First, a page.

21 ottobre 2012



Mike Westbrook ricorda i giorni della Brass Band con Lol Coxhill: Lol Remembered. Il testo è nel numero di ottobre 2012 dello Smith's Academy Informer.

Lol Remembered
One summer’s day, in the early 70s, in Bath, Phil Minton (trumpet) and I (valve trombone) ran into Lol Coxhill (soprano saxophone) on the Pulteney Road. The Brass Band was born, though it only acquired a name much later. The three of us began to get invitations to play for fringe theatre companies: The Bath Arts Workshop (who ran the Alternative Bath Festival), The John Bull Puncture Repair Kit, The Welfare State and others. These groups employed us, and costumed us, as they thought fit. We might be kitted out as Detectives, or Sailor Boys, depending on the show. The change from the heavily equipped and amplified jazz/rock of Solid Gold Cadillac to acoustic street music came as a relief. The concept of a mobile group, playing whatever any of the musicians wanted to play, and performing anywhere that anybody asked them to play, was as simple as it was profound. Paul Rutherford soon joined on trombone, a refugee from the confines of the jazz world. Kate, fresh from the Performance Art melting pot of Leeds, took up tenor horn and the group’s classic five piece line-up was complete.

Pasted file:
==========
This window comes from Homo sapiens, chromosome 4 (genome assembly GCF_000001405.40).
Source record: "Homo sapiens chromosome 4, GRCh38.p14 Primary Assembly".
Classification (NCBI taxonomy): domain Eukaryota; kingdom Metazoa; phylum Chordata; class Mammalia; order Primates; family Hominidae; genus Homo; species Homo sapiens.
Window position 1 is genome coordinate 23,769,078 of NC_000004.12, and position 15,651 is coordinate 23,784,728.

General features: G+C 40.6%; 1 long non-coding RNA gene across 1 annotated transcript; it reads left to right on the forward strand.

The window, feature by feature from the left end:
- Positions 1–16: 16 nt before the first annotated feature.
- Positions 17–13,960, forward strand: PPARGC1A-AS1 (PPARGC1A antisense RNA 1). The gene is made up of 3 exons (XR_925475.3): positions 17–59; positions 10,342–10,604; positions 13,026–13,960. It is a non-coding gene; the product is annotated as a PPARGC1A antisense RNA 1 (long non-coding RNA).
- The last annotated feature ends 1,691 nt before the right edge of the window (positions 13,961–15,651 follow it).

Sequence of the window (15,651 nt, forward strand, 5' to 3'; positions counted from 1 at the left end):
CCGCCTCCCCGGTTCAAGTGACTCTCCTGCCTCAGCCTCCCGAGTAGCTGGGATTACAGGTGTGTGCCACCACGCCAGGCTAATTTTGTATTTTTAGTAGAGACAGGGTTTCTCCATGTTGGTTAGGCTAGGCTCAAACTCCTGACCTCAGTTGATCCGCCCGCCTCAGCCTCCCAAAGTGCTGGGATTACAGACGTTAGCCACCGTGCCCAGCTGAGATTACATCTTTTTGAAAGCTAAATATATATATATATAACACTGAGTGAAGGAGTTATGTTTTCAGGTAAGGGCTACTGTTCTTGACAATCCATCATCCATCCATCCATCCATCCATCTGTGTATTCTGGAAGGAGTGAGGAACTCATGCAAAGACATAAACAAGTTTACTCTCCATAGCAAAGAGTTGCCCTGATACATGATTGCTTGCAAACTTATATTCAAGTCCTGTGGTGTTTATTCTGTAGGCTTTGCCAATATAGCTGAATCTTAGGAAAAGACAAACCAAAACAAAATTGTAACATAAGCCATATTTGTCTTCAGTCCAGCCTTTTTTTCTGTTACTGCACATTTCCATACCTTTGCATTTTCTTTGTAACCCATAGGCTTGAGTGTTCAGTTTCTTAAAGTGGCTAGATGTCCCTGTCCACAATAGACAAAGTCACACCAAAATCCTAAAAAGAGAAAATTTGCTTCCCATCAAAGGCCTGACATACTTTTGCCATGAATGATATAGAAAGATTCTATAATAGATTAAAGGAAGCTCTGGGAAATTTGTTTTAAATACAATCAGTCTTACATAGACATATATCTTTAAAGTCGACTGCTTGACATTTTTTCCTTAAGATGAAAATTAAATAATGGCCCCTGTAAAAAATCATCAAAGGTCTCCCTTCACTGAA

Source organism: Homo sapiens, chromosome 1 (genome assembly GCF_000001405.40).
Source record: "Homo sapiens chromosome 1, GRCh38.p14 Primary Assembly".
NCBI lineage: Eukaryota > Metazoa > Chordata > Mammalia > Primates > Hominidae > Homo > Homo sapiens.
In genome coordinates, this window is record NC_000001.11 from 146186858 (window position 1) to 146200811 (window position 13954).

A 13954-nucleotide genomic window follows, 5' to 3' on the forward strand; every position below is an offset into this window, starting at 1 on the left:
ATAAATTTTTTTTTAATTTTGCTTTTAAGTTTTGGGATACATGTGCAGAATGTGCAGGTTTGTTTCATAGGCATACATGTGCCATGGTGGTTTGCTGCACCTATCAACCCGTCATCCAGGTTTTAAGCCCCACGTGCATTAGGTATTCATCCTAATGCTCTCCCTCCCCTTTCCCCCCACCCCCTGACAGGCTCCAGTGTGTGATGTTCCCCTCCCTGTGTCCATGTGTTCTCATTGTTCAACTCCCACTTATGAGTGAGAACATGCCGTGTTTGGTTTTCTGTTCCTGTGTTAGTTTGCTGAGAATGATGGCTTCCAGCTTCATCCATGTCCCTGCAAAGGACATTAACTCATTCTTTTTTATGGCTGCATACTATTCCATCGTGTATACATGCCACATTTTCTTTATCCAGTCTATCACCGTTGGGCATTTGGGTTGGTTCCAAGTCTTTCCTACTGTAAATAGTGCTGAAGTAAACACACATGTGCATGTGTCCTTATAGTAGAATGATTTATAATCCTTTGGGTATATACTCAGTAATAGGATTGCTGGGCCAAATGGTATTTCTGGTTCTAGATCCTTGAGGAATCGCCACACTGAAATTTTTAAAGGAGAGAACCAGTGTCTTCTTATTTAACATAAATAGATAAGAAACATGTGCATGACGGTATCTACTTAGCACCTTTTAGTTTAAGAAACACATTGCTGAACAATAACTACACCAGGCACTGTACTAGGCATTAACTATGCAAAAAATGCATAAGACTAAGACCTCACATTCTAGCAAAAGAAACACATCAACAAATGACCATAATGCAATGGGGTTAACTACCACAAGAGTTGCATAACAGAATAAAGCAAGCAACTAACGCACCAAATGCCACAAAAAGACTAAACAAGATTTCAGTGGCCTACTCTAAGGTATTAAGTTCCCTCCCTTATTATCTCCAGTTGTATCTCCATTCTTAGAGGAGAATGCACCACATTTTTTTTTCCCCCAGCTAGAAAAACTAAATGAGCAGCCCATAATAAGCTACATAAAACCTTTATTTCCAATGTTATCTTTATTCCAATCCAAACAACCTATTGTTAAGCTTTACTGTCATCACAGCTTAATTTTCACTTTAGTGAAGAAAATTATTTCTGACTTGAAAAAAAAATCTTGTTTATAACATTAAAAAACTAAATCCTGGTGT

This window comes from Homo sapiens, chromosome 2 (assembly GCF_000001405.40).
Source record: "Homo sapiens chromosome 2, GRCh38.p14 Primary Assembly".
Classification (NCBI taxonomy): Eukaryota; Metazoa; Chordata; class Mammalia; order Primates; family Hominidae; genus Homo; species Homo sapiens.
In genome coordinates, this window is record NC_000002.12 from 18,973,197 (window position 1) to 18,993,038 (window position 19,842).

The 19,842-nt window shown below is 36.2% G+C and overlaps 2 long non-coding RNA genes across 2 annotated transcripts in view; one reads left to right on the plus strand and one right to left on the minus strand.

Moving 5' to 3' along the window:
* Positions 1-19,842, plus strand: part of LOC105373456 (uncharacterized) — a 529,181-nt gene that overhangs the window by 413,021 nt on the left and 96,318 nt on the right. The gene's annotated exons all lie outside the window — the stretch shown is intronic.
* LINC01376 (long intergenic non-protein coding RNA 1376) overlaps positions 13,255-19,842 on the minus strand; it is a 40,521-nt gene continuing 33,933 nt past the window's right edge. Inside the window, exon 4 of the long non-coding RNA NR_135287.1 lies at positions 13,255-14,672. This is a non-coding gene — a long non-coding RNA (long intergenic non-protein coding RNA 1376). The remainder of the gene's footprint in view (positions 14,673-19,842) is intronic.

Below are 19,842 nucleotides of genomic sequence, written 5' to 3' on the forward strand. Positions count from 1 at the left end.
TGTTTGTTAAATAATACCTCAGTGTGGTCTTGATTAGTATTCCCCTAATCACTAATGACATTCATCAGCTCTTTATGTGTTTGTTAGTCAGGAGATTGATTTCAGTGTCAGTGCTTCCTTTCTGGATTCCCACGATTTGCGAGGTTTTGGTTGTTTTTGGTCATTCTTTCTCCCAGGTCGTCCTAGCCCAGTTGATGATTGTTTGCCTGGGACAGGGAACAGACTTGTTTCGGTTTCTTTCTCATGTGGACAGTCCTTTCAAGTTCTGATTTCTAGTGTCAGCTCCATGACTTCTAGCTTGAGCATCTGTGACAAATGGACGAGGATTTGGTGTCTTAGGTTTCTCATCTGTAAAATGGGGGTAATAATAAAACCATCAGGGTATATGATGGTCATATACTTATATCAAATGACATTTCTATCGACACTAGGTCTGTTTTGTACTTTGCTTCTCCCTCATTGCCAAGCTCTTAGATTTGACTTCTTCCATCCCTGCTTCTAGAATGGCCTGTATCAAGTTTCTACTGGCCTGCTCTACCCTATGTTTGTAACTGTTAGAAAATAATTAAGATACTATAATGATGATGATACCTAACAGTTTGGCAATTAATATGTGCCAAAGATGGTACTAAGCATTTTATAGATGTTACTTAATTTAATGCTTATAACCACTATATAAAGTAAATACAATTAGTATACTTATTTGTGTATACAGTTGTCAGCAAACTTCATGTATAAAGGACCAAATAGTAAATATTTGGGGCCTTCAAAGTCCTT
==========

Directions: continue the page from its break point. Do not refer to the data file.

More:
In the early days gigs were ramshackle affairs. There were no scripts and hardly any arrangements. Lol had a line in excruciatingly unfunny jokes delivered deadpan. Another of his great attributes, which he was later to exploit with Tony Coe and Steve Beresford in the Melody Four, and that might surprise those who only knew him in an improvised music context, was that he knew hundreds of tunes, which he could play in any key, including many obscure ones. He was the only other person I ever met who remembered Brigitte Bardot, Bardot. In fact it always seemed to me that his ‘free’ improvisations were always full of tunes, melodic fragments and references.
At first the band had no plan. It simply responded to whatever was going on around it. It couldn’t go on like it forever, but that phase was great while it lasted. When, inevitably, the band started to get a bit tighter and more organized Lol, who never really wanted to belong to any club that wasn’t his own, dropped out. Dave Chambers came in on soprano. By then Lol had bequeathed us a gem from his seemingly inexhaustible repertoire, a calypso he’d got from an old 78. We played it ever afterwards, hundreds of times, on piers, park bandstands, in schools, factories, hospitals, on demos and on the backs of lorries. For Hot Jamboree, and so much besides, thank you, Lol!

Mike Westbrook
(Smith's Academy Informer no. 93, October 2012)